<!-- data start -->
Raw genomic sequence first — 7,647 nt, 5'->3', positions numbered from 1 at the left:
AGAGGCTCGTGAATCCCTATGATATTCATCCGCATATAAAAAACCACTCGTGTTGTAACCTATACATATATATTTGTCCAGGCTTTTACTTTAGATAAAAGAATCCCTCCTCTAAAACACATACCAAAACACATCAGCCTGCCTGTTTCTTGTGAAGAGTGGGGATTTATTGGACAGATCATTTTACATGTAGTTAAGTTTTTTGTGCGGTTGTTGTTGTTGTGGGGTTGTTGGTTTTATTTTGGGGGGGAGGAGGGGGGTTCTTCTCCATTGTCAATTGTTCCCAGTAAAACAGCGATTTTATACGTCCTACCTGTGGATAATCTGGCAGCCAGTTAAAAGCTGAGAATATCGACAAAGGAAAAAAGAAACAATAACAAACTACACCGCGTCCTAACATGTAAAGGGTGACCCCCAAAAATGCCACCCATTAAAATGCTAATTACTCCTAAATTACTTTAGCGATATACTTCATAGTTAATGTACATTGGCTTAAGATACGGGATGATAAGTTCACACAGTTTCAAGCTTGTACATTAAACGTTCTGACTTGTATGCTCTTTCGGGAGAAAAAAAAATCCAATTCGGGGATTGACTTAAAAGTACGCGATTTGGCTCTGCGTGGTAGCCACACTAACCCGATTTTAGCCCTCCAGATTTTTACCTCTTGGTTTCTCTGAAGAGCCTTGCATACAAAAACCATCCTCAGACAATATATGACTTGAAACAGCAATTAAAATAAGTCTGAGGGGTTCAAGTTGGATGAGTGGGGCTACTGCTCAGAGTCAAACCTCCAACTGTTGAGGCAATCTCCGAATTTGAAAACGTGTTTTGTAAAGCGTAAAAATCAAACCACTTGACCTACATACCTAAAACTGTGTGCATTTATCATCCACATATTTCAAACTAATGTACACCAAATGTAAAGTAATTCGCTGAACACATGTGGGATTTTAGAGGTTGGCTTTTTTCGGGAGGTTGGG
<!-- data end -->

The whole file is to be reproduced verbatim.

Raw genomic sequence first — 7,647 nt, 5'->3', positions numbered from 1 at the left:
AGAGGCTCGTGAATCCCTATGATATTCATCCGCATATAAAAAACCACTCGTGTTGTAACCTATACATATATATTTGTCCAGGCTTTTACTTTAGATAAAAGAATCCCTCCTCTAAAACACATACCAAAACACATCAGCCTGCCTGTTTCTTGTGAAGAGTGGGGATTTATTGGACAGATCATTTTACATGTAGTTAAGTTTTTTGTGCGGTTGTTGTTGTTGTGGGGTTGTTGGTTTTATTTTGGGGGGGAGGAGGGGGGTTCTTCTCCATTGTCAATTGTTCCCAGTAAAACAGCGATTTTATACGTCCTACCTGTGGATAATCTGGCAGCCAGTTAAAAGCTGAGAATATCGACAAAGGAAAAAAGAAACAATAACAAACTACACCGCGTCCTAACATGTAAAGGGTGACCCCCAAAAATGCCACCCATTAAAATGCTAATTACTCCTAAATTACTTTAGCGATATACTTCATAGTTAATGTACATTGGCTTAAGATACGGGATGATAAGTTCACACAGTTTCAAGCTTGTACATTAAACGTTCTGACTTGTATGCTCTTTCGGGAGAAAAAAAAATCCAATTCGGGGATTGACTTAAAAGTACGCGATTTGGCTCTGCGTGGTAGCCACACTAACCCGATTTTAGCCCTCCAGATTTTTACCTCTTGGTTTCTCTGAAGAGCCTTGCATACAAAAACCATCCTCAGACAATATATGACTTGAAACAGCAATTAAAATAAGTCTGAGGGGTTCAAGTTGGATGAGTGGGGCTACTGCTCAGAGTCAAACCTCCAACTGTTGAGGCAATCTCCGAATTTGAAAACGTGTTTTGTAAAGCGTAAAAATCAAACCACTTGACCTACATACCTAAAACTGTGTGCATTTATCATCCACATATTTCAAACTAATGTACACCAAATGTAAAGTAATTCGCTGAACACATGTGGGATTTTAGAGGTTGGCTTTTTTCGGGAGGTTGGG